Companies that have been around for many years sometimes have a way of getting used to the comfort of the status quo. To maintain establishment, it often seems easier to keep running the business “as it has always been done.” However, it’s the companies that continue to push their boundaries and change, that stick around for years to come. Grace Pacific, LLC. is one of those companies. Nearly 100-years-old, it’s primarily a paving company with a strong commitment to advancing in the industry by diversifying the services they offer. It’s the reason why they bring on talent like Carl Campagna, Director of Support Services.
“Despite being a 100-year old company, Grace Pacific is advancing in areas where we have the potential to be on the leading edge. As a result, I wake up every morning loving my job and looking forward to the next challenge for us to take on,” says Carl.
In this week’s Behind the Build, we speak with Carl on his career including how he transitioned from building casinos in Florida to running sustainable development programs in Hawaii. Keep reading to learn more.
Tell us more about Grace Pacific.
Even though I’ve been only working for Grace Pacific for a year, the company has been around for almost 100 years. Over the last decades, the company has evolved, grown and acquired other businesses along the way. We currently have five business units including an asphalt terminal, a pre-stressed concrete plant, roadway services and maintenance solutions. However, today we mostly do paving work.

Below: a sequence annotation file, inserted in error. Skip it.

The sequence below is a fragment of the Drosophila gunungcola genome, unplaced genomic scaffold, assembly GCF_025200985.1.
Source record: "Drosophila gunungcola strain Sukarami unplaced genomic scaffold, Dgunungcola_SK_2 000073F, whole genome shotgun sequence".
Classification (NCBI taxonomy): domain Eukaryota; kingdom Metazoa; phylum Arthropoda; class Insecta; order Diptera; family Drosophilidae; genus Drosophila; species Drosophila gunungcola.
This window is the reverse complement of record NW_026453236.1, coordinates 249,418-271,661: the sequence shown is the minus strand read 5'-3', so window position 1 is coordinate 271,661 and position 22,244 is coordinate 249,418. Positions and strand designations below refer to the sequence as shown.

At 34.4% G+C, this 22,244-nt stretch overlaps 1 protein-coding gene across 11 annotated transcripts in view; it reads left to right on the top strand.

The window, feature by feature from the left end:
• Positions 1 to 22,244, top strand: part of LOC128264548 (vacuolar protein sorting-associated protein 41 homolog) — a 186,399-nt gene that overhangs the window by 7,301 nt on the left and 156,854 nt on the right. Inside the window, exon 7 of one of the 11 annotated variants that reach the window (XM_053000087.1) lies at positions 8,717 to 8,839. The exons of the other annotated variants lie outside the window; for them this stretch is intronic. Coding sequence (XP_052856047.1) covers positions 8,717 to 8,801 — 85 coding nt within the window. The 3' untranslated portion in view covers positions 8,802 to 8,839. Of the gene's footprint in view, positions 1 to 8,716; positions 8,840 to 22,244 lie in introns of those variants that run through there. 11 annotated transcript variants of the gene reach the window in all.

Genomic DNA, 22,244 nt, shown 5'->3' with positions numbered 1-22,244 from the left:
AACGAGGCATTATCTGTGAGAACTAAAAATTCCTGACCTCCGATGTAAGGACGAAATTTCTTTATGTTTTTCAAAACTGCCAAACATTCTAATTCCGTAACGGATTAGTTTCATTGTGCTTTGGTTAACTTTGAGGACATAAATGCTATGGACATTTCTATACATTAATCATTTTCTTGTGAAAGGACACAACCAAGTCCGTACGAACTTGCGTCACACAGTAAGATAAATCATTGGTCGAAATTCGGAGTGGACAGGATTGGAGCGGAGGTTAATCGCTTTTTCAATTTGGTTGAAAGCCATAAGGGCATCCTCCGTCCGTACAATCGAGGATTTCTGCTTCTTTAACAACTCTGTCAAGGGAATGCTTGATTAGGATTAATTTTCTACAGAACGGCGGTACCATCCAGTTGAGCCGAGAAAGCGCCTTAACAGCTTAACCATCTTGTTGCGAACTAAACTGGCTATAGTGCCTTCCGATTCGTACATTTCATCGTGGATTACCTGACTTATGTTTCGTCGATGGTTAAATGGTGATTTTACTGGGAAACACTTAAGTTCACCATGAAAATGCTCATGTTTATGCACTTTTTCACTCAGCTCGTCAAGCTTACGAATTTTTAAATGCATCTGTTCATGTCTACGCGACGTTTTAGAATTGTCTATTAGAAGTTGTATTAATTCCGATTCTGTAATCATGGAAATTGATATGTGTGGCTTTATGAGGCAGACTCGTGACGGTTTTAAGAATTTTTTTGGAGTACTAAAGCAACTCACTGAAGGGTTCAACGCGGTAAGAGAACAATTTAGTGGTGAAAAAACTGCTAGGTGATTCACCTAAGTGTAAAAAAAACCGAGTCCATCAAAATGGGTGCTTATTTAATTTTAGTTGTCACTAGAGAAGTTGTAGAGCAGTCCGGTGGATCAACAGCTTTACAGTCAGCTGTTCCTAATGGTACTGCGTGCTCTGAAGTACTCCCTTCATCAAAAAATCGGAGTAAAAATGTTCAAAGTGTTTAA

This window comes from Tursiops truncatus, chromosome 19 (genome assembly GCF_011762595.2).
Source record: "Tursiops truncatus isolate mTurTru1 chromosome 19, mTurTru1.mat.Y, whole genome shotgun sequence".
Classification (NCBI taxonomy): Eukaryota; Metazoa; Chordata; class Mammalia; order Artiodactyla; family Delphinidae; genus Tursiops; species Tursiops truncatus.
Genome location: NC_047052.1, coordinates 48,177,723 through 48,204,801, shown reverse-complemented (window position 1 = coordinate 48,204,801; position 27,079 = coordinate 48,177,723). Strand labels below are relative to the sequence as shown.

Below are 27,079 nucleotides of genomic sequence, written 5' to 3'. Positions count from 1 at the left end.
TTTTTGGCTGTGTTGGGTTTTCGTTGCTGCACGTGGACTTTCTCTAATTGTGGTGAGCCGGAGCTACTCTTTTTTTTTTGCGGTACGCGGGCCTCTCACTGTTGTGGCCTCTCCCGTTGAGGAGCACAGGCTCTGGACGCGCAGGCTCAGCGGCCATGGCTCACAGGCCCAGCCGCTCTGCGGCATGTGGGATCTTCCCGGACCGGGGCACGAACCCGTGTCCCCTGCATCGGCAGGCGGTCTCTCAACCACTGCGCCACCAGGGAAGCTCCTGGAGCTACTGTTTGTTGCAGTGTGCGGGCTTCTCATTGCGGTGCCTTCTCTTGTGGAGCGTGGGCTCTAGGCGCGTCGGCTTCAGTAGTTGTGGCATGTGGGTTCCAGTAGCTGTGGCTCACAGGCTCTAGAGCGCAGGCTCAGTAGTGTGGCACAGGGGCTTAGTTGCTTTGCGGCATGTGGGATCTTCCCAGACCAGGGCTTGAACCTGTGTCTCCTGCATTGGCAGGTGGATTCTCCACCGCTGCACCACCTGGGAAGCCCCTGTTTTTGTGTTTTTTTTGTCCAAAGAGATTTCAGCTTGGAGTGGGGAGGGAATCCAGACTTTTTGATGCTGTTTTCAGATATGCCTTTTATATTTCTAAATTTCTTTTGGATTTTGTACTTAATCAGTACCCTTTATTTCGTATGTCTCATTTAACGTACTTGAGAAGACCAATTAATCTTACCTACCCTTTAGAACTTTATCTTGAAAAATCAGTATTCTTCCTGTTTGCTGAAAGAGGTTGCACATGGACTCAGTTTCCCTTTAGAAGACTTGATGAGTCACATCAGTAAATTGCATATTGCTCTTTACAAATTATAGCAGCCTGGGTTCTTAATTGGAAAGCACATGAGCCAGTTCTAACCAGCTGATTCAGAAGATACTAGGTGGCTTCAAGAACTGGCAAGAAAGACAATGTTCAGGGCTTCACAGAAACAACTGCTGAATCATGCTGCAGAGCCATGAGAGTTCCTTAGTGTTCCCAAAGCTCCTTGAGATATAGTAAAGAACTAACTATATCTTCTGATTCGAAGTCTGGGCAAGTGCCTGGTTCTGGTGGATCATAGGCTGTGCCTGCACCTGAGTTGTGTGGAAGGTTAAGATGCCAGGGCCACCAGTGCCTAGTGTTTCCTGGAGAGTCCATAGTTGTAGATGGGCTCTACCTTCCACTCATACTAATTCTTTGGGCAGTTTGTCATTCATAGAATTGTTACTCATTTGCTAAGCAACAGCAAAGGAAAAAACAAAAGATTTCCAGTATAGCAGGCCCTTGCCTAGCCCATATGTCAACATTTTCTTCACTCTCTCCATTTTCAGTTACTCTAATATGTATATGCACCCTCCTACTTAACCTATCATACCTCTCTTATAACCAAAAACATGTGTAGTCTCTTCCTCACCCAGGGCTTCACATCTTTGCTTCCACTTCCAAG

At any given time, we could potentially have work happening on all major islands in Hawaii. That includes Oahu, Maui and the Big Island in Kauai. We even do some work on Molokai and sometimes Lanai. We can cover a lot of ground, and we have access to all of the islands in that way.
What’s your role at Grace Pacific?
I’m the Support Services Director at Grace Pacific, and I oversee facilities management and maintenance, continuous improvement, land use development and planning, central purchasing as well as governmental affairs.
Within that, our primary driver is land use development. As part of this, I am helping on a diversification program where we’re going to be building up other areas and core competencies for Grace Pacific to include the potential of sustainable communities, PV systems and waste to energy systems. While 70-80% of our revenues come from paving, our leadership wants to grow and become more diverse in what we do and how we do it. We’re also developing our new headquarters to include a residential and retail center, and we’re also currently drafting out a long-term sustainability program.
How did you start working at Grace Pacific?
I have almost 30 years’ of construction experience with almost a decade’s worth focused on renewable energy development and construction. My background brings a good deal of value to Grace Pacific in how they are looking to grow, especially my experience in development, strategy and planning.
When I first started, I laid out some of my ideas and plans for the company’s leadership. They felt like it fell in line with the company’s vision of being a leader in our community, state and industry. For instance, one of the goals for the sustainability program is to become the greenest paving company we can be.
Despite being a 100-year old company, Grace Pacific is advancing in areas where we have the potential to be on the leading edge. As a result, I wake up every morning loving my job and looking forward to the next challenge for us to take on.